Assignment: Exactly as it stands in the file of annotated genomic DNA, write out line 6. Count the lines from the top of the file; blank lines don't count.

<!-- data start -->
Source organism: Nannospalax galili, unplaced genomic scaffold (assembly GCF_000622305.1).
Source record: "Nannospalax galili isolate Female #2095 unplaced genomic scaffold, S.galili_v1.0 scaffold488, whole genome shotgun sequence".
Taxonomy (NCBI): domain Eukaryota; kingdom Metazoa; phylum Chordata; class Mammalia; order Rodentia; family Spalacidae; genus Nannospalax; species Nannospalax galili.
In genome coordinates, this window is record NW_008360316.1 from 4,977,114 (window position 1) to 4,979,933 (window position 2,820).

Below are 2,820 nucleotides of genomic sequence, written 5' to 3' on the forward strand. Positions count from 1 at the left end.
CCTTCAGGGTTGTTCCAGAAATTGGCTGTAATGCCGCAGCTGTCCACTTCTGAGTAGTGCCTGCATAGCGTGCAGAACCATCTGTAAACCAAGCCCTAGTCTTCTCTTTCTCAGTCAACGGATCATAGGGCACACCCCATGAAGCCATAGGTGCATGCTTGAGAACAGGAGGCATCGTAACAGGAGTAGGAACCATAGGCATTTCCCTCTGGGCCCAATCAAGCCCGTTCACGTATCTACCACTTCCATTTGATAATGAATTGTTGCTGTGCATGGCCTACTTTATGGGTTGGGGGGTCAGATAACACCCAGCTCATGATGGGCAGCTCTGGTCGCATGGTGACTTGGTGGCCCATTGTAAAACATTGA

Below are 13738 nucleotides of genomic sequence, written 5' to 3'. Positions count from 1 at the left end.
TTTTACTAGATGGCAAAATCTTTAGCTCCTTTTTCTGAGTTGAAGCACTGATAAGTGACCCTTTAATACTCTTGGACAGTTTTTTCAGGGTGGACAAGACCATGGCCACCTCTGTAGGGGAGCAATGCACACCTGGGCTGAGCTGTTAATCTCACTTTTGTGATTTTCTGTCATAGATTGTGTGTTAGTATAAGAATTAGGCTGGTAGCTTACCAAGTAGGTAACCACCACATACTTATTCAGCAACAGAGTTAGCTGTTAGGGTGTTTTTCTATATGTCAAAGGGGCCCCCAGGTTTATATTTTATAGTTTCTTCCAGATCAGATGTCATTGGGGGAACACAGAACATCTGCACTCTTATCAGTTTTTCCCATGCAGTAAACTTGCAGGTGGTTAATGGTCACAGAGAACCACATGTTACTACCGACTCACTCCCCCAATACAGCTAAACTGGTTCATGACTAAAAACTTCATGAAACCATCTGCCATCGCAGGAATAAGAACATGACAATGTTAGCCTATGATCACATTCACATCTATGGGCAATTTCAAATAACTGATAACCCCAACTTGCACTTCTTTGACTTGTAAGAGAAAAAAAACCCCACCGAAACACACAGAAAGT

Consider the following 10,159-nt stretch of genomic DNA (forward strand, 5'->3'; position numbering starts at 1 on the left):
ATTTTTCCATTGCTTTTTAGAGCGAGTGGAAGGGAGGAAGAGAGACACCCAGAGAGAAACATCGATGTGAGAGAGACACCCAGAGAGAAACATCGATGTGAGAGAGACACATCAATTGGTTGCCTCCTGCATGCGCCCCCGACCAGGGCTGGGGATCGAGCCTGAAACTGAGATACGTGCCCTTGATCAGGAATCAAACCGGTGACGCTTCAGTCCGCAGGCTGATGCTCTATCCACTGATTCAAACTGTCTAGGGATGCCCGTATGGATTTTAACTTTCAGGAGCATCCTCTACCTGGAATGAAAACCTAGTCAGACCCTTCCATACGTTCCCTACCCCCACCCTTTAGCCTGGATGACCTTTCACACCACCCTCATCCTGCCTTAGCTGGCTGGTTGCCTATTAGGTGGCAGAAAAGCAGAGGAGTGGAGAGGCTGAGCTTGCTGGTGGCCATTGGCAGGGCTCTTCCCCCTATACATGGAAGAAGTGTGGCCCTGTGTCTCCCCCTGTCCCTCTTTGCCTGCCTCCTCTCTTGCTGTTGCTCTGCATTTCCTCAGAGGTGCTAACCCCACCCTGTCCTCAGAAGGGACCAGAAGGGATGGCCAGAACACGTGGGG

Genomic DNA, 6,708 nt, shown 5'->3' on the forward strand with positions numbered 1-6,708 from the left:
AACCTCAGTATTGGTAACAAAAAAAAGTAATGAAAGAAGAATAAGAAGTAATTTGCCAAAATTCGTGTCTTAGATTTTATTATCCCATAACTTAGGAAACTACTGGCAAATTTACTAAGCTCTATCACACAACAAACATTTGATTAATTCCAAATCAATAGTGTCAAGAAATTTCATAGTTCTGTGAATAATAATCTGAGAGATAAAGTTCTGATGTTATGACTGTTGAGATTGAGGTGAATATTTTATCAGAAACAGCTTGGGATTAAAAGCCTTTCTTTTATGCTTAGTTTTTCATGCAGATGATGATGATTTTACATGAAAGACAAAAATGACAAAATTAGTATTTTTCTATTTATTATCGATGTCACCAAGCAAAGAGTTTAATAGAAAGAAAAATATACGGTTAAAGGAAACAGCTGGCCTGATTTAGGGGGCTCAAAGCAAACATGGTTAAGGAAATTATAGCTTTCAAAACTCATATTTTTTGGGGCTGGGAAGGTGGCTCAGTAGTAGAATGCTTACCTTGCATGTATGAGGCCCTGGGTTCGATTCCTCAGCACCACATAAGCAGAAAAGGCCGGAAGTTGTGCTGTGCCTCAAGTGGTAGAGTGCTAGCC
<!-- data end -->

CCTTCAGGGTTGTTCCAGAAATTGGCTGTAATGCCGCAGCTGTCCACTTCTGAGTAGTGCCTGCATAGCGTGCAGAACCATCTGTAAACCAAGCCCTAGTCTTCTCTTTCTCAGTCAACGGATCATAGGGCACACCCCATGAAGCCATAGGTGCATGCTTGAGAACAGGAGGCATCGTAACAGGAGTAGGAACCATAGGCATTTCCCTCTGGGCCCAATCAAGCCCGTTCACGTATCTACCACTTCCATTTGATAATGAATTGTTGCTGTGCATGGCCTACTTTATGGGTTGGGGGGTCAGATAACACCCAGCTCATGATGGGCAGCTCTGGTCGCATGGTGACTTGGTGGCCCATTGTAAAACATTGA